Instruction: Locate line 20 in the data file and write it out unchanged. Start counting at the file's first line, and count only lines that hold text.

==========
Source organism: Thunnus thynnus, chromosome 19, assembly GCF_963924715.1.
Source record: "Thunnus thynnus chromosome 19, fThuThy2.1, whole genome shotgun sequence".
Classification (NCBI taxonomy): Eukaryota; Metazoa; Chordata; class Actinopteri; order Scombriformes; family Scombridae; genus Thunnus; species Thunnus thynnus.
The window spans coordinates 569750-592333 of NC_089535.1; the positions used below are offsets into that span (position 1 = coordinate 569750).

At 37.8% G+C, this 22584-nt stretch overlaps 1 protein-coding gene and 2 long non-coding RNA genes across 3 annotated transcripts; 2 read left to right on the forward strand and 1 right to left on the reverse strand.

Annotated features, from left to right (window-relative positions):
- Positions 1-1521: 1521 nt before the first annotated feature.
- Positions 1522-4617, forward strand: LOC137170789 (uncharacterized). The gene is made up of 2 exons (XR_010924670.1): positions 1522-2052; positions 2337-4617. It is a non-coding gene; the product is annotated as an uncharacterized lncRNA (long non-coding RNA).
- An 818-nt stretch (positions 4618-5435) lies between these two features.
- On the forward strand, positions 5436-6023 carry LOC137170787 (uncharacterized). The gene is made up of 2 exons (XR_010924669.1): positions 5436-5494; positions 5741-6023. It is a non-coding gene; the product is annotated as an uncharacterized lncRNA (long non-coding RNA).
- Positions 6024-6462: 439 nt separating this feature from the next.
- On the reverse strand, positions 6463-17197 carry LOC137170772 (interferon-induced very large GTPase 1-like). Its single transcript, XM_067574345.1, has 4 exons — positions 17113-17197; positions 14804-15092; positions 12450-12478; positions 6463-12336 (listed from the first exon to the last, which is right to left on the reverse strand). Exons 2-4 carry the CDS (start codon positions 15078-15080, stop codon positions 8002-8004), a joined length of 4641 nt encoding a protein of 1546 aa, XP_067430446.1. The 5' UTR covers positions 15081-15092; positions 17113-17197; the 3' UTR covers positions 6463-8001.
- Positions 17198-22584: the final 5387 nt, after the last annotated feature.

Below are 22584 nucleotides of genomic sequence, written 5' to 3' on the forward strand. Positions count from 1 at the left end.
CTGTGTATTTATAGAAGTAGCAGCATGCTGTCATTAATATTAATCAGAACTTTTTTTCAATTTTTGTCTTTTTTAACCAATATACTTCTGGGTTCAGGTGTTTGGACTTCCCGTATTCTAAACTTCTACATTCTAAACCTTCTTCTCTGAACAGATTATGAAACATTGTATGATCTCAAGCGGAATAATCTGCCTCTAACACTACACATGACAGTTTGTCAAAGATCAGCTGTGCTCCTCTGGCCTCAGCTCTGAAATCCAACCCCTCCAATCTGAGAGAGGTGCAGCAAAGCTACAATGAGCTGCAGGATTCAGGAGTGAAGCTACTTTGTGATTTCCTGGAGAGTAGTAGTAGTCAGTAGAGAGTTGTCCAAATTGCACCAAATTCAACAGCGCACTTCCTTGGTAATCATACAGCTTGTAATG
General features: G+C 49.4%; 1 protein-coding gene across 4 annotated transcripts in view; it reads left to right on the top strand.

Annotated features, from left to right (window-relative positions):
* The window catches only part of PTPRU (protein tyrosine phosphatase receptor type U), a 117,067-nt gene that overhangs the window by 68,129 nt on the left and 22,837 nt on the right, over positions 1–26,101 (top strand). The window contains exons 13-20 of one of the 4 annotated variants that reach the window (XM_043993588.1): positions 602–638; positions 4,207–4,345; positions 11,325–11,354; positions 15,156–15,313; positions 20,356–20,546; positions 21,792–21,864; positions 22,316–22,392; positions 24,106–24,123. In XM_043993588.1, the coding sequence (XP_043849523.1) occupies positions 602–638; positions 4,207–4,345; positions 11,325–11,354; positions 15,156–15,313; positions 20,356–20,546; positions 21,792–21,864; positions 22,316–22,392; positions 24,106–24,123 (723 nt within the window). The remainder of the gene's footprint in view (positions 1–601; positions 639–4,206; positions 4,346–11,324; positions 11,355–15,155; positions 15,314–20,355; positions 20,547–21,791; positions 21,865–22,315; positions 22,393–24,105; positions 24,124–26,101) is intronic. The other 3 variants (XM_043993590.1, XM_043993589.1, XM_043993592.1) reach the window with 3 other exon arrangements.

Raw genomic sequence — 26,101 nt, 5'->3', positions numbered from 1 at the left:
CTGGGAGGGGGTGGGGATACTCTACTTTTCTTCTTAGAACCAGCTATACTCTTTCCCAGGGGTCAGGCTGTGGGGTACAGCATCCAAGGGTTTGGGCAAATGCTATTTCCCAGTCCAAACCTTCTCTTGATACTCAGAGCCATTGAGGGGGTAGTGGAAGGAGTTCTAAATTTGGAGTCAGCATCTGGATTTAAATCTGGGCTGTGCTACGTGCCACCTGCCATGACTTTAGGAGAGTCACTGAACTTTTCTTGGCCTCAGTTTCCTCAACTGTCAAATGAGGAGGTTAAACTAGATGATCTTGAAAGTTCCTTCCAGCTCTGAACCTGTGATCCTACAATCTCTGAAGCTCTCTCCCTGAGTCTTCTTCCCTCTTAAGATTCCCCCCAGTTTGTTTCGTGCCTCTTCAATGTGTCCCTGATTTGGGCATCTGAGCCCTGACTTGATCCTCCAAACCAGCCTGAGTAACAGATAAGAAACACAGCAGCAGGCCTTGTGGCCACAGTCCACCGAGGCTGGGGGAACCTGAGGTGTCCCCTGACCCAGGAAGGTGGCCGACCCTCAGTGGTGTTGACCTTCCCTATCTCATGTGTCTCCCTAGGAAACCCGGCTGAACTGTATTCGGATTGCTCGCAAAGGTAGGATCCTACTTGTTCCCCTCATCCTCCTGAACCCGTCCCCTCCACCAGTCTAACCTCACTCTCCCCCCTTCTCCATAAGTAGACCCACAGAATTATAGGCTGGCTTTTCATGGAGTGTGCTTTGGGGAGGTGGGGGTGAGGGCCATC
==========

CTGGGAGGGGGTGGGGATACTCTACTTTTCTTCTTAGAACCAGCTATACTCTTTCCCAGGGGTCAGGCTGTGGGGTACAGCATCCAAGGGTTTGGGCAAATGCTATTTCCCAGTCCAAACCTTCTCTTGATACTCAGAGCCATTGAGGGGGTAGTGGAAGGAGTTCTAAATTTGGAGTCAGCATCTGGATTTAAATCTGGGCTGTGCTACGTGCCACCTGCCATGACTTTAGGAGAGTCACTGAACTTTTCTTGGCCTCAGTTTCCTCAACTGTCAAATGAGGAGGTTAAACTAGATGATCTTGAAAGTTCCTTCCAGCTCTGAACCTGTGATCCTACAATCTCTGAAGCTCTCTCCCTGAGTCTTCTTCCCTCTTAAGATTCCCCCCAGTTTGTTTCGTGCCTCTTCAATGTGTCCCTGATTTGGGCATCTGAGCCCTGACTTGATCCTCCAAACCAGCCTGAGTAACAGATAAGAAACACAGCAGCAGGCCTTGTGGCCACAGTCCACCGAGGCTGGGGGAACCTGAGGTGTCCCCTGACCCAGGAAGGTGGCCGACCCTCAGTGGTGTTGACCTTCCCTATCTCATGTGTCTCCCTAGGAAACCCGGCTGAACTGTATTCGGATTGCTCGCAAAGGTAGGATCCTACTTGTTCCCCTCATCCTCCTGAACCCGTCCCCTCCACCAGTCTAACCTCACTCTCCCCCCTTCTCCATAAGTAGACCCACAGAATTATAGGCTGGCTTTTCATGGAGTGTGCTTTGGGGAGGTGGGGGTGAGGGCCATC